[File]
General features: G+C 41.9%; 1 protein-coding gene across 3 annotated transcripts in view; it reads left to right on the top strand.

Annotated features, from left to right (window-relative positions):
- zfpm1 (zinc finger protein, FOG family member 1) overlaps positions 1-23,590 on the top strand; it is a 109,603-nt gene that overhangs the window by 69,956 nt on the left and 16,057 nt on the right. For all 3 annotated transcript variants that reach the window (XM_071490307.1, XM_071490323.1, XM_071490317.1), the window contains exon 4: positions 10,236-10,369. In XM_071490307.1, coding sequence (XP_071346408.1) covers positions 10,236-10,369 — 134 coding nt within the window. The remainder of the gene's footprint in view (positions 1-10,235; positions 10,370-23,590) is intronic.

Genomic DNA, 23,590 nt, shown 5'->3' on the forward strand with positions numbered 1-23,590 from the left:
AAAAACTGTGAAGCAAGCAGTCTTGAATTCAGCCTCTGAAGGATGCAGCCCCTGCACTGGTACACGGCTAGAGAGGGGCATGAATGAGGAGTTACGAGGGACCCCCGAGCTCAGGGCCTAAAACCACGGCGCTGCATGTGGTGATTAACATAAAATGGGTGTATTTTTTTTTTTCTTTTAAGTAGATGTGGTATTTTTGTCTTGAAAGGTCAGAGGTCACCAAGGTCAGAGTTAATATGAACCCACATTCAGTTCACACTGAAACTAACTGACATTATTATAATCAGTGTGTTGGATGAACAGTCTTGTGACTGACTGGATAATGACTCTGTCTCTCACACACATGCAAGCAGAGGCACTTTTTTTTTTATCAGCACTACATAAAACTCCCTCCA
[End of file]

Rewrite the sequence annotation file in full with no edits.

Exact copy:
General features: G+C 41.9%; 1 protein-coding gene across 3 annotated transcripts in view; it reads left to right on the top strand.

Annotated features, from left to right (window-relative positions):
- zfpm1 (zinc finger protein, FOG family member 1) overlaps positions 1-23,590 on the top strand; it is a 109,603-nt gene that overhangs the window by 69,956 nt on the left and 16,057 nt on the right. For all 3 annotated transcript variants that reach the window (XM_071490307.1, XM_071490323.1, XM_071490317.1), the window contains exon 4: positions 10,236-10,369. In XM_071490307.1, coding sequence (XP_071346408.1) covers positions 10,236-10,369 — 134 coding nt within the window. The remainder of the gene's footprint in view (positions 1-10,235; positions 10,370-23,590) is intronic.

Genomic DNA, 23,590 nt, shown 5'->3' on the forward strand with positions numbered 1-23,590 from the left:
AAAAACTGTGAAGCAAGCAGTCTTGAATTCAGCCTCTGAAGGATGCAGCCCCTGCACTGGTACACGGCTAGAGAGGGGCATGAATGAGGAGTTACGAGGGACCCCCGAGCTCAGGGCCTAAAACCACGGCGCTGCATGTGGTGATTAACATAAAATGGGTGTATTTTTTTTTTTCTTTTAAGTAGATGTGGTATTTTTGTCTTGAAAGGTCAGAGGTCACCAAGGTCAGAGTTAATATGAACCCACATTCAGTTCACACTGAAACTAACTGACATTATTATAATCAGTGTGTTGGATGAACAGTCTTGTGACTGACTGGATAATGACTCTGTCTCTCACACACATGCAAGCAGAGGCACTTTTTTTTTTATCAGCACTACATAAAACTCCCTCCA